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Caregiver role development in chronic disease: A qualitative study of informal caregiving for veterans with diabetes.

Fields B, Makaroun L, Rodriguez KL, Robinson C, Forman J, Rosland AM. Caregiver role development in chronic disease: A qualitative study of informal caregiving for veterans with diabetes. Chronic Illness. 2022 Mar 1; 18(1):193-205.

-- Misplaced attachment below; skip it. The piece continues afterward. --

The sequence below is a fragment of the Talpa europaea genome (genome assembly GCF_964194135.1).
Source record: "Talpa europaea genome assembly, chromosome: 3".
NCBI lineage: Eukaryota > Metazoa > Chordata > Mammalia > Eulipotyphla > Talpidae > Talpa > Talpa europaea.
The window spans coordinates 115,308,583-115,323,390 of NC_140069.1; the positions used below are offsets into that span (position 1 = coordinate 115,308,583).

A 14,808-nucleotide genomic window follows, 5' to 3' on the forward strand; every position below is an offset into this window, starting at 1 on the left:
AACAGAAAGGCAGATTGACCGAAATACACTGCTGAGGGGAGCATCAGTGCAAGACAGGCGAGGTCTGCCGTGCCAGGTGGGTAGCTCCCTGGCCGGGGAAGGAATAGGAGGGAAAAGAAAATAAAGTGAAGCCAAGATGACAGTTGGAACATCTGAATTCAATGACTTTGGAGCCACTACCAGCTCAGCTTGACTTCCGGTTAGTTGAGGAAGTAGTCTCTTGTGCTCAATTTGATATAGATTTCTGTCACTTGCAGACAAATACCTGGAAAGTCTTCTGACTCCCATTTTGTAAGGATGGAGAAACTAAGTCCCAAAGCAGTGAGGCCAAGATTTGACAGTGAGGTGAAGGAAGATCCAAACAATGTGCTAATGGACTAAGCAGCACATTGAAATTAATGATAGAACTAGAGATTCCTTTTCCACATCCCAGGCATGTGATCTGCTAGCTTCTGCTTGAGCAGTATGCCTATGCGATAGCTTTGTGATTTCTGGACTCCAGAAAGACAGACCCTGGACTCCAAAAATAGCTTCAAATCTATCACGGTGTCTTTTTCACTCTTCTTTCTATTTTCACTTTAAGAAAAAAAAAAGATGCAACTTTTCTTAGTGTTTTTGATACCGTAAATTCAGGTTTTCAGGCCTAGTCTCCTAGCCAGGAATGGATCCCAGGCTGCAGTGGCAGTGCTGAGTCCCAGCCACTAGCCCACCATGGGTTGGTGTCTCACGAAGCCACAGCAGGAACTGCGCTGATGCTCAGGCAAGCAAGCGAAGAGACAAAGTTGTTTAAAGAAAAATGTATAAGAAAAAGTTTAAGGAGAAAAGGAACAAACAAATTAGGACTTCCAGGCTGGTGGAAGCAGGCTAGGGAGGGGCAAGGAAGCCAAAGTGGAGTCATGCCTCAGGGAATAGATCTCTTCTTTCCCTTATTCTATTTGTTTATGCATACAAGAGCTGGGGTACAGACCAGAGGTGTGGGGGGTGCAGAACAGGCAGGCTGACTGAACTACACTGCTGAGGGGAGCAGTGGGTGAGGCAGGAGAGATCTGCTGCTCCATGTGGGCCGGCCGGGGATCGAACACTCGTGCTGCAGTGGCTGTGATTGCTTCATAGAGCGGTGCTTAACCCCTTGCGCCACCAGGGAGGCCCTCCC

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OBJECTIVE: Support for chronic conditions such as diabetes from friends and family positively influences health management and outcomes, but limited data exist on how and why caregivers assume specific support roles for otherwise independent aging adults. We conducted a qualitative study to examine the nature of caregivers' roles in supporting Veterans' management of a chronic condition and caregivers' reasons for assuming those roles, using Type 2 diabetes as an example. METHODS: Thirty-two interviews were conducted with Veterans with Type 2 diabetes (n = 20) and their caregivers (n = 12). Two coders independently analyzed interview transcripts using a thematic analysis approach. RESULTS: Three central roles of caregivers in diabetes management were described: direct care support, memory support/care organizer, and advocate. Three explanations for assuming caregiving roles emerged: changes in patient health, natural evolution of family roles, and caregivers' health care experience or training. DISCUSSION: Understanding what roles caregivers fill and why is critical to designing services to support caregivers in helping improve chronic health condition management for aging adults.

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